Shane was 12 when he came to the refuge with his mum and three younger siblings. The family was originally from Zimbabwe, and Shane was very quiet and withdrawn when he first came to the refuge. As Shane was the eldest child, he had witnessed the most abuse, carried out by his stepfather to his mother on a regular basis. Also with him being the eldest, it also meant that he had to take on the responsibility of looking after his younger siblings: doing the food shopping, cooking meals and cleaning.
Once the family came to the refuge Shane continued to carry out this role, and his mum seemed to rely on him a lot to help with the childcare. She was suffering from severe depression and believed that it was Shane’s duty to carry out these tasks, saying that it was because of their culture. Refuge staff once found him bleaching the whole kitchen whilst his siblings were playing in the lounge. On another occasion Shane was sent to the shop to buy some lunch for his siblings and himself, but didn’t have enough money for his own lunch so just bought for his siblings (when asked where his lunch was he told them that he was short of money. Refuge staff then made a sandwich for him.)
From all of this the children’s worker worked with the mum and children to create a support plan. Working closely with mum on being a parent and looking at her role and the role that her children play. This was important because she had never had the opportunity to be a parent in the past due to the abuse and didn’t know how to connect with her children.
Shane attended weekly 1:1 sessions, play sessions after school, and weekly art therapy sessions with peers similar to his age. Shane was quiet to begin with and very much like an adult—in the play sessions he would play with his younger siblings, making sure they were behaving and having fun.
The first time staff saw Shane being a child and enjoying himself was during the school holidays when Shane attended trips to the parks, museums, cinema and LEGOLAND, provided by KidsOut. On a particular trip to the park he asked if he could roll down the hill—this was a definitely one of the highlights in the children’s worker’s career because she said that as he rolled down the hill he squealed and laughed uncontrollably and it was lovely to see him care free, being a child.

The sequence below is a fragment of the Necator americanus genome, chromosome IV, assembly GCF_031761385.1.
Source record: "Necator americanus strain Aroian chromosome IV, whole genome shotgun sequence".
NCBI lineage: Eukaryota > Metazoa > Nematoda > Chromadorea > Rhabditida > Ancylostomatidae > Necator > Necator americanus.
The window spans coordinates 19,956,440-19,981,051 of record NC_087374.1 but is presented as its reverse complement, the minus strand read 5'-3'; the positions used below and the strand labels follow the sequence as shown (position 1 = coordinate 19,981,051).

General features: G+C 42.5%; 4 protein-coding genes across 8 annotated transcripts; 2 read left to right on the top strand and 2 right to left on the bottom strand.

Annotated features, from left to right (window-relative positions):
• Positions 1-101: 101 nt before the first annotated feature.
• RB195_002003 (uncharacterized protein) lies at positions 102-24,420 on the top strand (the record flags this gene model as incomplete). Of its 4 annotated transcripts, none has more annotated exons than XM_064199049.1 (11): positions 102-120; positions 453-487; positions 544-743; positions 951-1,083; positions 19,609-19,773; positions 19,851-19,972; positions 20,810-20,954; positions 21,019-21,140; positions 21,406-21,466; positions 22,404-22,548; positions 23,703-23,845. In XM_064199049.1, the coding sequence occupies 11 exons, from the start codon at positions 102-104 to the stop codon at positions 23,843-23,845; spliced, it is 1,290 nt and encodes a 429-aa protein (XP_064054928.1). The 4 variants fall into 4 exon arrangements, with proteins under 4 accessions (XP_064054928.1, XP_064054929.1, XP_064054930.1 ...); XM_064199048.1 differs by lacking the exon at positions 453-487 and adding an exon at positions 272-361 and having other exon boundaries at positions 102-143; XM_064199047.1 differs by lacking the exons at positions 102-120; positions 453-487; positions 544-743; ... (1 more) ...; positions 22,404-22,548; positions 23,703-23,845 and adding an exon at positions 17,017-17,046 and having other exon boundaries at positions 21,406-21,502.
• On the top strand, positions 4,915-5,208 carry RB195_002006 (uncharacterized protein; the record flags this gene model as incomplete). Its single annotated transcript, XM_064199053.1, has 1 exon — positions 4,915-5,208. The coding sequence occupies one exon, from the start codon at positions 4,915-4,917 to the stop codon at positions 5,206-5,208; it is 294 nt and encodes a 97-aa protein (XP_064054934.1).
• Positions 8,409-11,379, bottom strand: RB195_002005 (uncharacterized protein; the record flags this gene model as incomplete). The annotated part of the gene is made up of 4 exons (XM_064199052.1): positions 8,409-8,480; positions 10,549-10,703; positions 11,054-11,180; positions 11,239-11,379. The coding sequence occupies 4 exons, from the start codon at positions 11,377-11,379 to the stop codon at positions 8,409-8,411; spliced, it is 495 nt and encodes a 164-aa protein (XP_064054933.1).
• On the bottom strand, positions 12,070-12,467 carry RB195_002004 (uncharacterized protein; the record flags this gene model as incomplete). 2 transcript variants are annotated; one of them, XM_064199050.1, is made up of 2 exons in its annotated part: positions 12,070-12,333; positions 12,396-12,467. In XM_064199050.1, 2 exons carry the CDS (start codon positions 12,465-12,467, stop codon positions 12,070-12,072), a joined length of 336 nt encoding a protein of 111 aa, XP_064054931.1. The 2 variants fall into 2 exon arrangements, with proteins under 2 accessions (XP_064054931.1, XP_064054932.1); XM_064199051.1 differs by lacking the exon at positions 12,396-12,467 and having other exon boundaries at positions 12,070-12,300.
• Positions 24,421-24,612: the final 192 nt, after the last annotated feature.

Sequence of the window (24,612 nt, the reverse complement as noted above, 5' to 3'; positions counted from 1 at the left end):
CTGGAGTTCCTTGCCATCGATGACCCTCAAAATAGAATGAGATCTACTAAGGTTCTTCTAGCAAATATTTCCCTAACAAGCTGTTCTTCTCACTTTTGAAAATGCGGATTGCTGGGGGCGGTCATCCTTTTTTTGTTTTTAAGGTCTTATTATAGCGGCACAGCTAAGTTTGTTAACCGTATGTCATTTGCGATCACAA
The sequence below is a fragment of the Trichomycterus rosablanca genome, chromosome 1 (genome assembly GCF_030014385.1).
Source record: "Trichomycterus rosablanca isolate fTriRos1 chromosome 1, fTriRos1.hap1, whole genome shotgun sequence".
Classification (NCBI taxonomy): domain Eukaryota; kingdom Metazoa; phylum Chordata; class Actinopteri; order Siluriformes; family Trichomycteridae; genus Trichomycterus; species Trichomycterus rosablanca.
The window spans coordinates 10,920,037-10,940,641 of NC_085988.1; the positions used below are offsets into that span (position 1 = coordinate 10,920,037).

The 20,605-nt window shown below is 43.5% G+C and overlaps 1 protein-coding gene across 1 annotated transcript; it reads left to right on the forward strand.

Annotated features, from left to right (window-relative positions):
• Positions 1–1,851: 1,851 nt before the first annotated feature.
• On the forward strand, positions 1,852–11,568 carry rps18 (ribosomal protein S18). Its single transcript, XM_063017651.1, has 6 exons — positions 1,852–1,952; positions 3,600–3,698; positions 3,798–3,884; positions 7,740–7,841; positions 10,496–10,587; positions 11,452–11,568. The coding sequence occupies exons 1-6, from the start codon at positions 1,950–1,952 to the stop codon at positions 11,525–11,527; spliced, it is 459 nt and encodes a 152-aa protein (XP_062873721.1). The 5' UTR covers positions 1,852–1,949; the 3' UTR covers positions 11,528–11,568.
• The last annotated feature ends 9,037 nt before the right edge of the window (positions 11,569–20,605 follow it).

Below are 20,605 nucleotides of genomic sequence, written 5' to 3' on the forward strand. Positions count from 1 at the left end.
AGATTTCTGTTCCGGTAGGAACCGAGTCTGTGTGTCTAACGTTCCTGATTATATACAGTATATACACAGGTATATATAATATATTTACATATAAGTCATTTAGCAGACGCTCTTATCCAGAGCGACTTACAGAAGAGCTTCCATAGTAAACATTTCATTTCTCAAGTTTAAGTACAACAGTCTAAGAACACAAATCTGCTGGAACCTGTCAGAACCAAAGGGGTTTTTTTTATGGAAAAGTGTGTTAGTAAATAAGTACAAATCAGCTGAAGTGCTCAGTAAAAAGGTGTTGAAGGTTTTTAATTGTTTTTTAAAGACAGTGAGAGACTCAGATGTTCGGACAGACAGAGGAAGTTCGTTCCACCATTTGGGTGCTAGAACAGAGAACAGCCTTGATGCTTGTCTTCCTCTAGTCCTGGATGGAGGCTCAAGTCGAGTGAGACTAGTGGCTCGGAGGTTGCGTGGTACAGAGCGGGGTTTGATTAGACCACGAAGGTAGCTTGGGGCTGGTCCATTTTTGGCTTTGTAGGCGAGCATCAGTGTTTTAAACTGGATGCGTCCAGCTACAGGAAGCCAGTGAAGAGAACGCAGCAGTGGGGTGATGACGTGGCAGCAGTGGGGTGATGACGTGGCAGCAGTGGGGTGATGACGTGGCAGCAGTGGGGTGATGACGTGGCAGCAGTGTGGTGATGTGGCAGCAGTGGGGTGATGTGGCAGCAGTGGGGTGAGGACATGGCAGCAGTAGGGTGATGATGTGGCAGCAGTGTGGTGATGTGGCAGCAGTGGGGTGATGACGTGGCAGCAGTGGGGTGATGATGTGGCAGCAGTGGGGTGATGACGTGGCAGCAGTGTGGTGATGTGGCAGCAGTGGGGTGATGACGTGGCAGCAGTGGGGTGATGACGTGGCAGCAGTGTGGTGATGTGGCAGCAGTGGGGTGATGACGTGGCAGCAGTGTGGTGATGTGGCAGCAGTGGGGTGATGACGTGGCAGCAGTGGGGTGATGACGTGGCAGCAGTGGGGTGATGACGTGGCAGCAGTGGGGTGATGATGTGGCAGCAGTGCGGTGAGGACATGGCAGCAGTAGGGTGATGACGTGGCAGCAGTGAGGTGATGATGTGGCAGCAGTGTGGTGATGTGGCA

Over the months that Shane and the family stayed in the refuge the staff were able to put in valuable work with the family and they engaged well. Mum took some understanding about the role of being a child and did more around the house, as in cooking and cleaning, whilst Shane attended play sessions and spent time with friends. This also helped with mum’s depression as she was being more productive, felt more positive and told refuge staff that she now felt like a mum.
It was a delight to see the family connecting and building on their relationships. By the time the family moved to their new home, it was as though Shane was a different child, always laughing and chatting. The family as a whole seemed generally more positive and closer. Refuge staff feel that the trips and outings are vital, especially for children who may have experienced trauma in their lives. They are extremely thankful to KidsOut for helping with the trips and allowing children to get their childhood back.
*Note: Names and pictures are changed to protect identities.